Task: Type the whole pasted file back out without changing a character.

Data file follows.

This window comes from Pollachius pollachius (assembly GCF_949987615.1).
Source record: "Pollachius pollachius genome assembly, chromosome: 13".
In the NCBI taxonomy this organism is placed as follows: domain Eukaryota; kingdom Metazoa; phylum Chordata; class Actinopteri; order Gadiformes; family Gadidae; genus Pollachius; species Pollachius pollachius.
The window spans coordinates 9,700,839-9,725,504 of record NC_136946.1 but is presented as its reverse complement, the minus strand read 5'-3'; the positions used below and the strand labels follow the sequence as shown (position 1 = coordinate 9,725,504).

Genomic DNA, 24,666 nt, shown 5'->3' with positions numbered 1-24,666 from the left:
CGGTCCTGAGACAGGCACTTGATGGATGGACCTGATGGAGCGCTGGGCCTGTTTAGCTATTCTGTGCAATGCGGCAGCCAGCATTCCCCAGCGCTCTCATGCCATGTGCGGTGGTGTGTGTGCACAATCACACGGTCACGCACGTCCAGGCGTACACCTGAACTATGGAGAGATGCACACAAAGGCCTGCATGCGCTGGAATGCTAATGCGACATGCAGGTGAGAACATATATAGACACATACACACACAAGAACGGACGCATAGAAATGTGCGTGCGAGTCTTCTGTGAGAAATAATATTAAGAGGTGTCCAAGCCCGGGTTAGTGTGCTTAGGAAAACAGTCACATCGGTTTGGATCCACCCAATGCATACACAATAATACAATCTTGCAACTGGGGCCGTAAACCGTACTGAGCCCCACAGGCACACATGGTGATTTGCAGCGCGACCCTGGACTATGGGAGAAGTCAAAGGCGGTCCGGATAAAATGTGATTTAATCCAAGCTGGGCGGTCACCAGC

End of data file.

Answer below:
This window comes from Pollachius pollachius (assembly GCF_949987615.1).
Source record: "Pollachius pollachius genome assembly, chromosome: 13".
In the NCBI taxonomy this organism is placed as follows: domain Eukaryota; kingdom Metazoa; phylum Chordata; class Actinopteri; order Gadiformes; family Gadidae; genus Pollachius; species Pollachius pollachius.
The window spans coordinates 9,700,839-9,725,504 of record NC_136946.1 but is presented as its reverse complement, the minus strand read 5'-3'; the positions used below and the strand labels follow the sequence as shown (position 1 = coordinate 9,725,504).

Genomic DNA, 24,666 nt, shown 5'->3' with positions numbered 1-24,666 from the left:
CGGTCCTGAGACAGGCACTTGATGGATGGACCTGATGGAGCGCTGGGCCTGTTTAGCTATTCTGTGCAATGCGGCAGCCAGCATTCCCCAGCGCTCTCATGCCATGTGCGGTGGTGTGTGTGCACAATCACACGGTCACGCACGTCCAGGCGTACACCTGAACTATGGAGAGATGCACACAAAGGCCTGCATGCGCTGGAATGCTAATGCGACATGCAGGTGAGAACATATATAGACACATACACACACAAGAACGGACGCATAGAAATGTGCGTGCGAGTCTTCTGTGAGAAATAATATTAAGAGGTGTCCAAGCCCGGGTTAGTGTGCTTAGGAAAACAGTCACATCGGTTTGGATCCACCCAATGCATACACAATAATACAATCTTGCAACTGGGGCCGTAAACCGTACTGAGCCCCACAGGCACACATGGTGATTTGCAGCGCGACCCTGGACTATGGGAGAAGTCAAAGGCGGTCCGGATAAAATGTGATTTAATCCAAGCTGGGCGGTCACCAGC